Camas explores road maintenance options

Establishing a transportation benefit district is being considered

In an effort to create a stable source of funding to help support street maintenance, the Camas City Council is currently looking at a few different options.

The city has about 105 miles of paved roadways, ranging from major arterials to side streets.

For about the past three years road maintenance funding, approximately $300,000 in 2010, has been taken from the city’s Real Estate Excise Taxes. In previous years, the city has also contributed some of its general fund dollars to various road projects, and obtained grant funding.

According to Public Works Director Eric Levison, ideally a long-term stable funding source that provides approximately $600,000 annually is recommended to “hold the line” and maintain the bank of roads the city currently has in place.

Among the options that have been discussed to help boost revenues for this purpose is the formation of a “transportation benefit district,” a quasi-municipal organization and taxing district created to fund transportation improvements and maintenance.

Under this TBD umbrella, without voter approval the city council can implement an up to $20 annual vehicle license fee. This option could bring the city an estimated $260,000 to $280,000 each year.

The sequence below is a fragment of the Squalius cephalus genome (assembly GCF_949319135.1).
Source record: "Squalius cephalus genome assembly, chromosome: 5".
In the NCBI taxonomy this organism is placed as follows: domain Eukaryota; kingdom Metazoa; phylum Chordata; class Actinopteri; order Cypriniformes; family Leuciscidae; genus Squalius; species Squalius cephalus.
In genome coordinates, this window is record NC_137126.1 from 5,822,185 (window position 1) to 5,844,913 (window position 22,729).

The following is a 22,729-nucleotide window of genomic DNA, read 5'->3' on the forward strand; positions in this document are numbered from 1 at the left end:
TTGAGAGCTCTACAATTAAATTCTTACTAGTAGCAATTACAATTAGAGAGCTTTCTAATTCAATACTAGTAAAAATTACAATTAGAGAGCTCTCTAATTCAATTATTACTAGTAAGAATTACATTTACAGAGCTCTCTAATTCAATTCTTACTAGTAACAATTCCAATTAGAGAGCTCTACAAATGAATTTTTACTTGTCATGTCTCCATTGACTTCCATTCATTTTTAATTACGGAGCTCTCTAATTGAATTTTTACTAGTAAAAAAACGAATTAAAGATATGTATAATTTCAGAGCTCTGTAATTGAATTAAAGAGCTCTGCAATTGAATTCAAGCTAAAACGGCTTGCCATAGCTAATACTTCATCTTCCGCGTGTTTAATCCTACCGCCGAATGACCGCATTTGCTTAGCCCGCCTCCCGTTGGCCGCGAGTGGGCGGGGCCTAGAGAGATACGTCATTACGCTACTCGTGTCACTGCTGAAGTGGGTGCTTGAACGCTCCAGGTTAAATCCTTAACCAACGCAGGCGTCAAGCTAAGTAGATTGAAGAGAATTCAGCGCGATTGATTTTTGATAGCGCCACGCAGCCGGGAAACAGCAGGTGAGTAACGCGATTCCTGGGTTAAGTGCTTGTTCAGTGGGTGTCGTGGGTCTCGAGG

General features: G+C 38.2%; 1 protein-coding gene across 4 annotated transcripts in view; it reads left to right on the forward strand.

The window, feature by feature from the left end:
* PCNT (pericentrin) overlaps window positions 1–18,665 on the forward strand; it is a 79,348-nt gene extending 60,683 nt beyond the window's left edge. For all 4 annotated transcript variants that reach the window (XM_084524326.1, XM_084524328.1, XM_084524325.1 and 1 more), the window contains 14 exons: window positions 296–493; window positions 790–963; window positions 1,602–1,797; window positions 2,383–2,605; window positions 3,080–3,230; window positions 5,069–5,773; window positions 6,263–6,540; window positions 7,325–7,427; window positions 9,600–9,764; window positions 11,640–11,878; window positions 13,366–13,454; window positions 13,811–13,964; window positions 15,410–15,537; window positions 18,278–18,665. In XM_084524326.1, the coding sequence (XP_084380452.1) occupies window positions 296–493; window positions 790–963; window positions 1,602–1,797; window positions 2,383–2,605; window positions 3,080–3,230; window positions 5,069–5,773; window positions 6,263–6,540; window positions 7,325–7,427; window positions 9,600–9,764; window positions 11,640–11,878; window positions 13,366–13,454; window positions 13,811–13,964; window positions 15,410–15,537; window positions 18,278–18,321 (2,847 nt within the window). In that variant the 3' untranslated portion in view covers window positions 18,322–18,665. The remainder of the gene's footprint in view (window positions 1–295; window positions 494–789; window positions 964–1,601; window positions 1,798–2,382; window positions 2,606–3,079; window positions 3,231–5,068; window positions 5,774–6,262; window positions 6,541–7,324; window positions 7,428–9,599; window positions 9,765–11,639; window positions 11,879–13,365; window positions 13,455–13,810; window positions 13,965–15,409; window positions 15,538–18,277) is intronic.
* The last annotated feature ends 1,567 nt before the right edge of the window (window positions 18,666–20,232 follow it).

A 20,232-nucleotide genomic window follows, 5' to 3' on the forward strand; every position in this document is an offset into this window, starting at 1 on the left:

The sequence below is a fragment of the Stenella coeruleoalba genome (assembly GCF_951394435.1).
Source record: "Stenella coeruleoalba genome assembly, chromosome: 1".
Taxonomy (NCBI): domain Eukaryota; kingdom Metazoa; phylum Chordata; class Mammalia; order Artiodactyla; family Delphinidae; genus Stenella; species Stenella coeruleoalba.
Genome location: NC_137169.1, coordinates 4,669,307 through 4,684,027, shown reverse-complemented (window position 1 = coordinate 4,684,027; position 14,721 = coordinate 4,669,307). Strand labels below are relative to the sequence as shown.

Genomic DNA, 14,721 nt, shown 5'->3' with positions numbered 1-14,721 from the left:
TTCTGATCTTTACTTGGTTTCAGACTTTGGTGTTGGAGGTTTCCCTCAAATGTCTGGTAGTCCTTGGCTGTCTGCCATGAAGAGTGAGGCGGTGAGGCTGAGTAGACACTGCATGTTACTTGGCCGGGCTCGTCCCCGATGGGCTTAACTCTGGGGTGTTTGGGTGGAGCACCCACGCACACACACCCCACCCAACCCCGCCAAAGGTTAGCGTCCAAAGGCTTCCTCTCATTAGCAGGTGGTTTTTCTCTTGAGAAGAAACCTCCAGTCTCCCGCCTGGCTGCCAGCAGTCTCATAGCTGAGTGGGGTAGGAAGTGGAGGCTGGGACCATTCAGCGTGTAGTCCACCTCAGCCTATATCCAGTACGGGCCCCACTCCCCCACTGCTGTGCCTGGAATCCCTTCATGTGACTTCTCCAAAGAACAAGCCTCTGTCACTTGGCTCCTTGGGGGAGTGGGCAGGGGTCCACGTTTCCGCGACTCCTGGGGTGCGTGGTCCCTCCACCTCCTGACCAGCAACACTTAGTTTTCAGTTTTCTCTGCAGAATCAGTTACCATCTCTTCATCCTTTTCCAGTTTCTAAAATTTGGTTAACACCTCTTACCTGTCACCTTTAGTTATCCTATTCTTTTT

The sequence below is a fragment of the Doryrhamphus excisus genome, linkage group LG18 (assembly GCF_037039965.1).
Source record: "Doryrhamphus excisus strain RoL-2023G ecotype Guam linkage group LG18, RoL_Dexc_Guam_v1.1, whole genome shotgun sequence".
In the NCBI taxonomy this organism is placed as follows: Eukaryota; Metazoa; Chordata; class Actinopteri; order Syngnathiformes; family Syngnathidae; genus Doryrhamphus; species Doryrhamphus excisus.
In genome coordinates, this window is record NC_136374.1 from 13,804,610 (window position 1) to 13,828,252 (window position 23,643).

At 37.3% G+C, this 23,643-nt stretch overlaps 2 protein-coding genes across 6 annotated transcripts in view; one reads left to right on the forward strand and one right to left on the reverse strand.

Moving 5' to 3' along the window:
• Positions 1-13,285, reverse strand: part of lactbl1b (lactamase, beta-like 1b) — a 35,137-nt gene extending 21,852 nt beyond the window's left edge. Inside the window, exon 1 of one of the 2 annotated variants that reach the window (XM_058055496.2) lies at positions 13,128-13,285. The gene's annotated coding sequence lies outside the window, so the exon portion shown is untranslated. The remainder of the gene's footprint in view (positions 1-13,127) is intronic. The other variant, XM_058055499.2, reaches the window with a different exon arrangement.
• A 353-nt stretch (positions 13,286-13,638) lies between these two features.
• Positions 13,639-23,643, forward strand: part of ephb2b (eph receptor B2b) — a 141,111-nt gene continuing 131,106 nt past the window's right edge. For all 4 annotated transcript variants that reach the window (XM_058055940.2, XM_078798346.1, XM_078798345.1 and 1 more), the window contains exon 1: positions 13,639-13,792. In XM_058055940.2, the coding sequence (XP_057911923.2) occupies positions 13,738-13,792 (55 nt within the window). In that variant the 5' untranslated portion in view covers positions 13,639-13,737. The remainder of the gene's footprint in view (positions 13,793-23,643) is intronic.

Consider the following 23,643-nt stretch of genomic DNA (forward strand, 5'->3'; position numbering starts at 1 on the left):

With voter approval, other options under the TBD include property tax levies — a one-year excess levy or an excess levy for specific capital projects purposes; a .2 percent sales and use tax; or an annual vehicle license fee higher than $20, but less than $100.

Levison said he is aware that new taxes are not citizens’ favorite subject, but a long-term solution is necessary to ensure that local roads remain in usable condition.

“There’s a point where we have to find some way to do it,” he said. “If someone knows a better way, we are all ears.”

Funding would support surface treatments and overlays on roads that are currently described as “fair to good.”

Levison compared the city’s current road situation to a house that needs to be painted.

When the paint is merely chipping, work can be put off for a year without much in the way of consequences. But as each additional year passes, the problems compound and soon siding needs to be replaced.

“If we don’t fund it next year, every year we under-fund it, it gets a little worse.”

The council is expected to discuss the issue in the coming months, possibly during the city’s 2011 budget discussions in November and its annual planning conference in January.

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